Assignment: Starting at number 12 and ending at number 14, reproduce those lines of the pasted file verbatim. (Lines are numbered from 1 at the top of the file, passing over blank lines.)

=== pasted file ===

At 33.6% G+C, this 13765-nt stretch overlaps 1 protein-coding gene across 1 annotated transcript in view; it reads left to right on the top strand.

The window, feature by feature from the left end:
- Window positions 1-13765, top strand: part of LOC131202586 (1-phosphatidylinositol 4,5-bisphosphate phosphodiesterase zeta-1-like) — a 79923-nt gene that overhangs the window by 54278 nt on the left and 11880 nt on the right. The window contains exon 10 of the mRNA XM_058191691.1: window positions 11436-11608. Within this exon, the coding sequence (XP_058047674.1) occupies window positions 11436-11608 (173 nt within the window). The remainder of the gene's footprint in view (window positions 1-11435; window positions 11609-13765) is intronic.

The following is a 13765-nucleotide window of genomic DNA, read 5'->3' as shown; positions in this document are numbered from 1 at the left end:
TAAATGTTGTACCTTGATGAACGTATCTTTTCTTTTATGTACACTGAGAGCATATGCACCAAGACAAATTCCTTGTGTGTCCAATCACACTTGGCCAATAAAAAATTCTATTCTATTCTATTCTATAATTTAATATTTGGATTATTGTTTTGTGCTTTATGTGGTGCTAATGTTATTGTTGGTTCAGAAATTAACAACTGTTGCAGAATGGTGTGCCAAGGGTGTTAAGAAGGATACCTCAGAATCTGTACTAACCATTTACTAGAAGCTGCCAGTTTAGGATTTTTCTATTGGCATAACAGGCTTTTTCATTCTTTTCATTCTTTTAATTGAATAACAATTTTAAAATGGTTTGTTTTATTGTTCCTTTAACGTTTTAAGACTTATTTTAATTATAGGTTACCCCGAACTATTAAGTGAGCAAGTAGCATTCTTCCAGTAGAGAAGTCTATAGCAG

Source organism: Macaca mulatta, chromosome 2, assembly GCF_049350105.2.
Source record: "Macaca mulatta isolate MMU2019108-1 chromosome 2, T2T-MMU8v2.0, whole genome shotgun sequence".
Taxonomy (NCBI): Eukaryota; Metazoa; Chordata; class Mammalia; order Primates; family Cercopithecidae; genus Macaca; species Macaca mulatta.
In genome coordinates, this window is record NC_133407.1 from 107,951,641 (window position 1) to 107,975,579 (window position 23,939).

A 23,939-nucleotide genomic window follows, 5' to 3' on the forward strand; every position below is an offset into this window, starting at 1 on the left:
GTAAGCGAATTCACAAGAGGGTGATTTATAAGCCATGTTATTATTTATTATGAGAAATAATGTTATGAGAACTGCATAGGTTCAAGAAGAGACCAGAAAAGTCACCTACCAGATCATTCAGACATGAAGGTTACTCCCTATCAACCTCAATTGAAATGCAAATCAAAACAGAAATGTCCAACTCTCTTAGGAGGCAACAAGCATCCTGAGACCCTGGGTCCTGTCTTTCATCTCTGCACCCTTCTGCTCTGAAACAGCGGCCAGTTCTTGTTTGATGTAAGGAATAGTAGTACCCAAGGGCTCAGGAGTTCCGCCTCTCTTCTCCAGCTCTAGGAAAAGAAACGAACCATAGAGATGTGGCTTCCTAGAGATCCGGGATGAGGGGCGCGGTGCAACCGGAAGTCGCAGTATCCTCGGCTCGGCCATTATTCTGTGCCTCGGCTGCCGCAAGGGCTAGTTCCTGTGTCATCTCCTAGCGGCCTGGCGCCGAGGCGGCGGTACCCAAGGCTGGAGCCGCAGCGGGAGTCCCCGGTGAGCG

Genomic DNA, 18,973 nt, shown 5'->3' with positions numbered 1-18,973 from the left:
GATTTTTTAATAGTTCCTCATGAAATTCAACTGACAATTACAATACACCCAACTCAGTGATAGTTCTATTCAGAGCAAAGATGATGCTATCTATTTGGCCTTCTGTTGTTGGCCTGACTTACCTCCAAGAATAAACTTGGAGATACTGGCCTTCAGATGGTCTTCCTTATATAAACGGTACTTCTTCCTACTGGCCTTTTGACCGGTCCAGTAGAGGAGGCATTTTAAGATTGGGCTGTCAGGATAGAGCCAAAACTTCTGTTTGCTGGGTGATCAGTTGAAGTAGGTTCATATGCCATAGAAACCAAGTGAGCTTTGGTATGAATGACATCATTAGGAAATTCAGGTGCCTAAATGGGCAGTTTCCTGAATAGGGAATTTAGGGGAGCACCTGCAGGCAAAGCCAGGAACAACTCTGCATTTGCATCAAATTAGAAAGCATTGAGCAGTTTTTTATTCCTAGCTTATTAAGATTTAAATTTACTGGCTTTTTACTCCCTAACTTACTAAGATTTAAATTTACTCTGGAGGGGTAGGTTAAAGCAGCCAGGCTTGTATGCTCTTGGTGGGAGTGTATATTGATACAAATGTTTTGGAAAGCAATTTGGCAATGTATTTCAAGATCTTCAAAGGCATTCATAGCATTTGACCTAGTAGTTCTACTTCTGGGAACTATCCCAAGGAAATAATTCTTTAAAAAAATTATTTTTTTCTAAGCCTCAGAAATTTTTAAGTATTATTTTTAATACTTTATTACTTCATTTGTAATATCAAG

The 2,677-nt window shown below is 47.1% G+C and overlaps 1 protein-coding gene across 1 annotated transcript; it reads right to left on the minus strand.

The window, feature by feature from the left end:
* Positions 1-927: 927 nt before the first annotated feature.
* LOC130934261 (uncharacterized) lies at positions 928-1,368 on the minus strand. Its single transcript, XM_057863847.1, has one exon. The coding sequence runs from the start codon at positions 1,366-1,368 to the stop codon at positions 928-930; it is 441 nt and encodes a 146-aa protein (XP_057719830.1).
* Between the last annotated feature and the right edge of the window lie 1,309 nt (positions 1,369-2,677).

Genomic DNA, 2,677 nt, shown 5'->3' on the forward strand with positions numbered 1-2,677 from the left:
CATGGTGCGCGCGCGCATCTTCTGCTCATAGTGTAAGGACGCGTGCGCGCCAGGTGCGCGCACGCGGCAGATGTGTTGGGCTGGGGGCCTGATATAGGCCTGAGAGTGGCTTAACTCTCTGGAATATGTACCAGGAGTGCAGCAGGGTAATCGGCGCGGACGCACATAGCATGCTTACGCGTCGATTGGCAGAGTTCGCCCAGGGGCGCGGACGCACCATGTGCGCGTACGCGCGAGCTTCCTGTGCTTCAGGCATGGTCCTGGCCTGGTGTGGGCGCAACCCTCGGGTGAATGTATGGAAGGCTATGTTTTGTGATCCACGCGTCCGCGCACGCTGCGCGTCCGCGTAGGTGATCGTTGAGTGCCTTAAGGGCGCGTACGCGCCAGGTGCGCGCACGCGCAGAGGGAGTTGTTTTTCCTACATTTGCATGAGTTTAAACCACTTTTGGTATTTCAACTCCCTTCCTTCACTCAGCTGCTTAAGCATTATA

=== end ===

Genomic DNA, 18,973 nt, shown 5'->3' with positions numbered 1-18,973 from the left:
GATTTTTTAATAGTTCCTCATGAAATTCAACTGACAATTACAATACACCCAACTCAGTGATAGTTCTATTCAGAGCAAAGATGATGCTATCTATTTGGCCTTCTGTTGTTGGCCTGACTTACCTCCAAGAATAAACTTGGAGATACTGGCCTTCAGATGGTCTTCCTTATATAAACGGTACTTCTTCCTACTGGCCTTTTGACCGGTCCAGTAGAGGAGGCATTTTAAGATTGGGCTGTCAGGATAGAGCCAAAACTTCTGTTTGCTGGGTGATCAGTTGAAGTAGGTTCATATGCCATAGAAACCAAGTGAGCTTTGGTATGAATGACATCATTAGGAAATTCAGGTGCCTAAATGGGCAGTTTCCTGAATAGGGAATTTAGGGGAGCACCTGCAGGCAAAGCCAGGAACAACTCTGCATTTGCATCAAATTAGAAAGCATTGAGCAGTTTTTTATTCCTAGCTTATTAAGATTTAAATTTACTGGCTTTTTACTCCCTAACTTACTAAGATTTAAATTTACTCTGGAGGGGTAGGTTAAAGCAGCCAGGCTTGTATGCTCTTGGTGGGAGTGTATATTGATACAAATGTTTTGGAAAGCAATTTGGCAATGTATTTCAAGATCTTCAAAGGCATTCATAGCATTTGACCTAGTAGTTCTACTTCTGGGAACTATCCCAAGGAAATAATTCTTTAAAAAAATTATTTTTTTCTAAGCCTCAGAAATTTTTAAGTATTATTTTTAATACTTTATTACTTCATTTGTAATATCAAG

The 2,677-nt window shown below is 47.1% G+C and overlaps 1 protein-coding gene across 1 annotated transcript; it reads right to left on the minus strand.